If man is an animal biologically, but so unlike an animal cognitively, the obvious implication is that some aspect of the human mind is not biological:
Only man has the capacity for abstract thought, and this is what essentially distinguishes us from non-human animals. The fact that we share so much biologically with animals means that the enormous differences between the human mind and the animal mind do not have a material origin. That is, the profound differences between humans and animals is not in the substance of our bodies.
Ironically, if humans and animals were biologically more different, materialists could claim that the material biological differences rather than immaterial spiritual differences account for our powers of abstract thought. It is precisely the biological similarity between humans and animals that precludes such an argument.Michael Egnor, “Human-ape similarity shows humans are exceptional” at Mind Matters News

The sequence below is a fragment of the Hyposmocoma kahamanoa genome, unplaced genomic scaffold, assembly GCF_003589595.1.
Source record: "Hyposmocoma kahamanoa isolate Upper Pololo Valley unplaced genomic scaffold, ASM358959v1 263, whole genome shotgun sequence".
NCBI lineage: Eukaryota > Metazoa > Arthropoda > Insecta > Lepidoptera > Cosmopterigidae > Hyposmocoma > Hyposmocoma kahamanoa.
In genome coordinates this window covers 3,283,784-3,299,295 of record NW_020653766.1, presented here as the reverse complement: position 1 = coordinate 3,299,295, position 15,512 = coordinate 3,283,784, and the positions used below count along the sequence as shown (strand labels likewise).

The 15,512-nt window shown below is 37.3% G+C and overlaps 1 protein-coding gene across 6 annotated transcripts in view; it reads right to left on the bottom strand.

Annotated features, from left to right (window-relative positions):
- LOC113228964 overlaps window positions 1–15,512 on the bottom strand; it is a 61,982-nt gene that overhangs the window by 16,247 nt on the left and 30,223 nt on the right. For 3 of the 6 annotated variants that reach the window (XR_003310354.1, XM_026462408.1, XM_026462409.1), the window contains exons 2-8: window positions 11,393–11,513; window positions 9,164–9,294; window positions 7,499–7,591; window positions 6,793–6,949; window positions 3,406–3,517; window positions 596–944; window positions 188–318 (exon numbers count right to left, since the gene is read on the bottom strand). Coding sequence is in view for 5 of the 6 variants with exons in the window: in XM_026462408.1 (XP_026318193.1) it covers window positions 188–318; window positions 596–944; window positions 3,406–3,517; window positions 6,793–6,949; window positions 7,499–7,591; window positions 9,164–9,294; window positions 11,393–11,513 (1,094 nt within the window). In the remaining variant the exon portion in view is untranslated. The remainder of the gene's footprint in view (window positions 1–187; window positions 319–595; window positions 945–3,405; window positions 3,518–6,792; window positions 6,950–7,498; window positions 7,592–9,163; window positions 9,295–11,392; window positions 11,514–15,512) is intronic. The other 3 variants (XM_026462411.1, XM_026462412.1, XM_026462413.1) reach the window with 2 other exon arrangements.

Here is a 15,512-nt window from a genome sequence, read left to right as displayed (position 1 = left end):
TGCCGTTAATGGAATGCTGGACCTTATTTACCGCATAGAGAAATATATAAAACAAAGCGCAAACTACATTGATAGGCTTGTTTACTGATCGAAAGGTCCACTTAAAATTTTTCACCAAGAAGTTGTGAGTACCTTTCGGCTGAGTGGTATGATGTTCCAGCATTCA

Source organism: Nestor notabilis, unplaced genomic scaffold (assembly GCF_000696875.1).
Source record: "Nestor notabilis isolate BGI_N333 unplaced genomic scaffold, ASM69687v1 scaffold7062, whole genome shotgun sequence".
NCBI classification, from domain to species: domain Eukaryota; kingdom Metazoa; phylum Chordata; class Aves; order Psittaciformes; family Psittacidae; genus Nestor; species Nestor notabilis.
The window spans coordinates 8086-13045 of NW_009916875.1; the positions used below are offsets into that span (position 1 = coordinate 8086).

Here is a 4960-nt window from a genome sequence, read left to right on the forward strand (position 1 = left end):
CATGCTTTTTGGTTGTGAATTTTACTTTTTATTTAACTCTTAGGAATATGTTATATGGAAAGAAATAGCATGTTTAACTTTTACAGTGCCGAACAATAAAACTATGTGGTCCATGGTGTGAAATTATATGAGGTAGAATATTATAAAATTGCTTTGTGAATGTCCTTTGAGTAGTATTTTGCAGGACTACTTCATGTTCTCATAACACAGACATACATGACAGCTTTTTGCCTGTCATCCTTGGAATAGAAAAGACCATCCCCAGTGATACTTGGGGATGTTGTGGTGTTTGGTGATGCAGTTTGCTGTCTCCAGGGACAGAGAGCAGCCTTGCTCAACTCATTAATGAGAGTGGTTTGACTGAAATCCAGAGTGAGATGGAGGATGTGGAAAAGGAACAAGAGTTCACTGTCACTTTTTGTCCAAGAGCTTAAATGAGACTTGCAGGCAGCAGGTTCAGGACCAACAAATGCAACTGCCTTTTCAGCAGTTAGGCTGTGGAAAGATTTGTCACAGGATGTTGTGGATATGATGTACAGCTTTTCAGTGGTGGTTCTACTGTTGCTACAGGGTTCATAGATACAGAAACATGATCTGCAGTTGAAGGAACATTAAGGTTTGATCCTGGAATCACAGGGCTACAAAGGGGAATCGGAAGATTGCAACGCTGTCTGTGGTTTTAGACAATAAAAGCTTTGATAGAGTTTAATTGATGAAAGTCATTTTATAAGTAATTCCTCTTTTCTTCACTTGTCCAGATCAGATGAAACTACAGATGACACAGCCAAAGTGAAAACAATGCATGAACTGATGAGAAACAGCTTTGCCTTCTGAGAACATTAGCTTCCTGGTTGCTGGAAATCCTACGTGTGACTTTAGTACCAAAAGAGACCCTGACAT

When everything is the same except the one thing that matters most, we can be sure we are onto a real difference.
Also by Michael Egnor on human exceptionalism
Can animals “reason”? My challenge to Jeffrey Shallit: He believes that animals can engage in abstract thinking. What abstractions do they reason about?
University fires philosophy prof, hires chimpanzee to teach, research A light-hearted look at what would happen if we really thought that unreason is better than reason
Why apes are not spiritual beings: Apes do not have language, which enables humans to think about abstract ideas
How is human language different from animal signals? What do we need from language that we cannot get from signals alone?
Apes can be generous. Are they just like humans then?